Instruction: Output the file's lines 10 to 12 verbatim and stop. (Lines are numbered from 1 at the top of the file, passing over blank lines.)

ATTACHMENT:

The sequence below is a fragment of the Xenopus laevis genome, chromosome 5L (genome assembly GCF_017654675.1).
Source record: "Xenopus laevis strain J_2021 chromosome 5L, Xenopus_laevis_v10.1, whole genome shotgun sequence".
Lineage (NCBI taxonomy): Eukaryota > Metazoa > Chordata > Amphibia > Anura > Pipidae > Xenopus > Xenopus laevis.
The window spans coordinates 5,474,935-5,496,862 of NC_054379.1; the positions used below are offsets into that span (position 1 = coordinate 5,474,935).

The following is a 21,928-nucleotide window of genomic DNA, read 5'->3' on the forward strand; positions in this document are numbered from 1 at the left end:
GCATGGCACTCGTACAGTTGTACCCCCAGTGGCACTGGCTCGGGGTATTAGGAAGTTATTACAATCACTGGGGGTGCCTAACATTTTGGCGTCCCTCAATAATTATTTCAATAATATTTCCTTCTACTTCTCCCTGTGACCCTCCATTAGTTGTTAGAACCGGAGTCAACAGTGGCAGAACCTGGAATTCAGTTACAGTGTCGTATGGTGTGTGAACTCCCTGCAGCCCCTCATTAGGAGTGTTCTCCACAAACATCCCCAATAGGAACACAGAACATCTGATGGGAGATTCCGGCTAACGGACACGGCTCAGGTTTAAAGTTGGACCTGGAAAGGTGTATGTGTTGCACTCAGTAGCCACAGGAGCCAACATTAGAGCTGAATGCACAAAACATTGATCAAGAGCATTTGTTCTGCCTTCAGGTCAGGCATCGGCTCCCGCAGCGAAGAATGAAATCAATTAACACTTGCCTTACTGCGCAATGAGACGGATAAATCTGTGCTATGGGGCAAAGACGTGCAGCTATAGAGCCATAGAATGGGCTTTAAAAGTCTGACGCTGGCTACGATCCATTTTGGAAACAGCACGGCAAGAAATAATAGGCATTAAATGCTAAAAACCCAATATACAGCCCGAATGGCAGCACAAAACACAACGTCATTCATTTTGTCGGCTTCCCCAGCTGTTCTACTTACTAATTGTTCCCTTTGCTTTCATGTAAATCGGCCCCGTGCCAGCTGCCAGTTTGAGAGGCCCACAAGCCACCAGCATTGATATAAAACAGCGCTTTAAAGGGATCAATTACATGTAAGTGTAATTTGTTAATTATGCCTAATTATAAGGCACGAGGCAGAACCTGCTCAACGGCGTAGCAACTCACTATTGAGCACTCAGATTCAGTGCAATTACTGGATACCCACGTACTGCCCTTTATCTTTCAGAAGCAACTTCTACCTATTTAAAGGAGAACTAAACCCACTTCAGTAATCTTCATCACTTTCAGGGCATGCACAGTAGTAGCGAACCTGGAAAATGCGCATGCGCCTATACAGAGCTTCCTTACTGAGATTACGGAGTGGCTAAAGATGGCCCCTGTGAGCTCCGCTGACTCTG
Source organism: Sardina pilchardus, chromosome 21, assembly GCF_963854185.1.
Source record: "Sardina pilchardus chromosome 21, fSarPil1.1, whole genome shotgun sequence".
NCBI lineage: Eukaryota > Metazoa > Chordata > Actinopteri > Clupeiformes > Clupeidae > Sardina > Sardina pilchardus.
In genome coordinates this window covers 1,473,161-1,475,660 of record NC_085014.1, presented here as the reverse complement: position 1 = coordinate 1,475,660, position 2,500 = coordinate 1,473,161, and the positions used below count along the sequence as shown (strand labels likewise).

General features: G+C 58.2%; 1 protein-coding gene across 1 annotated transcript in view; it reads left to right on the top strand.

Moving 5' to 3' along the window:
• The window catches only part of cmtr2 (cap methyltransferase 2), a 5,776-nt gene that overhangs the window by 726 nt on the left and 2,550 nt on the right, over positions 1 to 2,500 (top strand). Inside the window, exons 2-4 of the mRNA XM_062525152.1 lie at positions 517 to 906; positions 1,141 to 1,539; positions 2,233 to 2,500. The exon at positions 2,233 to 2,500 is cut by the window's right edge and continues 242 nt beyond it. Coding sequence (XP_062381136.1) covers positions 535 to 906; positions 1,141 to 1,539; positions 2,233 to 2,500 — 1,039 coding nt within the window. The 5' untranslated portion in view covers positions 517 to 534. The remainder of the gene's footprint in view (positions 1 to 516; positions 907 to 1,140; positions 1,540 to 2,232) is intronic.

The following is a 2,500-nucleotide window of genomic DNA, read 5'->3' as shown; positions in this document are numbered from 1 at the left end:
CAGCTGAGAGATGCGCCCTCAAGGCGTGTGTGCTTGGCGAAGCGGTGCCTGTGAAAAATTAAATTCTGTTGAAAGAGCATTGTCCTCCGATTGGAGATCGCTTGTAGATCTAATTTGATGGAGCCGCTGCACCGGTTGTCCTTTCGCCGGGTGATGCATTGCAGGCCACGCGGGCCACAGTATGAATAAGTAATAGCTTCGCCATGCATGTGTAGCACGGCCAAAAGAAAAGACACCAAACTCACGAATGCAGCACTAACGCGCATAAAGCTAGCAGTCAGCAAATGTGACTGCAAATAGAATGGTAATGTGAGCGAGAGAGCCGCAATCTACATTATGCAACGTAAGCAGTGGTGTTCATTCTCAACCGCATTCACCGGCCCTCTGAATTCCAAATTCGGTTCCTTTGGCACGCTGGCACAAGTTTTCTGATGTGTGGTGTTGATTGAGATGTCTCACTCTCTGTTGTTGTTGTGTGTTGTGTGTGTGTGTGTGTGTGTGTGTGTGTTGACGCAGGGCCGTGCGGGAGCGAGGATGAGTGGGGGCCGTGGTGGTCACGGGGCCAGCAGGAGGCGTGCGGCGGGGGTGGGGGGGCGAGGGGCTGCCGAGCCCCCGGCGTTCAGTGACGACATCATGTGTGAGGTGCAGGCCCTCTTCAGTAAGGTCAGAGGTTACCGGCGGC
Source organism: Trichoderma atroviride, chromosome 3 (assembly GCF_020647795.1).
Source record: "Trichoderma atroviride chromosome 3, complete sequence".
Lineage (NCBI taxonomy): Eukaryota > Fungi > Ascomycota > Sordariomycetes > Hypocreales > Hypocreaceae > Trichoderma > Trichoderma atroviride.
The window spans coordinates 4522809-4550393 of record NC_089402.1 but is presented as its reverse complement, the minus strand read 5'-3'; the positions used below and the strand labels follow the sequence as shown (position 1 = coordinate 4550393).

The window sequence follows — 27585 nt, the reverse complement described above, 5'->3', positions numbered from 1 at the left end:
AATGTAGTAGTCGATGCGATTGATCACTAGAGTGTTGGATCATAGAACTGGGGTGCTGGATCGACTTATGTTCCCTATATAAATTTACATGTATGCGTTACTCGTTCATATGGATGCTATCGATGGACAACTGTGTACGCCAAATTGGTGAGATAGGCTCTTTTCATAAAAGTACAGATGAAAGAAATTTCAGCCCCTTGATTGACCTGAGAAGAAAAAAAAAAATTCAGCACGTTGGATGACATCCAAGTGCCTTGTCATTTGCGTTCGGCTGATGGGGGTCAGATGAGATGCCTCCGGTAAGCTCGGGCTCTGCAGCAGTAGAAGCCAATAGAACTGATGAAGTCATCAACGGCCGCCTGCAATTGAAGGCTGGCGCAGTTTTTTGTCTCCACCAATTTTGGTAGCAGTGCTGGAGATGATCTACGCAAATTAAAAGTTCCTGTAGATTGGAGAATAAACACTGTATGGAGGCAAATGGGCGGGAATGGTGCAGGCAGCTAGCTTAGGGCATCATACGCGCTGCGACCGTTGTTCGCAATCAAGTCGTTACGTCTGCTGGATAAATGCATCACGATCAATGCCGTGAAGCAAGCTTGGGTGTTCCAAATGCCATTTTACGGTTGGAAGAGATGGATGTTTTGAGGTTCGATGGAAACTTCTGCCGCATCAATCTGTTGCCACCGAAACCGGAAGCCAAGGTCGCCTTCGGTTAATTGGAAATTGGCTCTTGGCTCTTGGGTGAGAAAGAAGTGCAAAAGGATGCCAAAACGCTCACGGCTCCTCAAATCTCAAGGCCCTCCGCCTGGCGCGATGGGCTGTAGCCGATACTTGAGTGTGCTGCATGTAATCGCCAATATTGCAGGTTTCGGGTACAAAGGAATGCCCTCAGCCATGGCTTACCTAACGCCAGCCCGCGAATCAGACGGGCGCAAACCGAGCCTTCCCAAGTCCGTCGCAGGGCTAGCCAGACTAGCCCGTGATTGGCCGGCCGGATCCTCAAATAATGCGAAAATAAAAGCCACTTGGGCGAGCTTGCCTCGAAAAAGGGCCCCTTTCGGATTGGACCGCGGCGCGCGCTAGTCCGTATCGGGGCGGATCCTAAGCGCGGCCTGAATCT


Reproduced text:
In genome coordinates this window covers 1,473,161-1,475,660 of record NC_085014.1, presented here as the reverse complement: position 1 = coordinate 1,475,660, position 2,500 = coordinate 1,473,161, and the positions used below count along the sequence as shown (strand labels likewise).

General features: G+C 58.2%; 1 protein-coding gene across 1 annotated transcript in view; it reads left to right on the top strand.

Moving 5' to 3' along the window: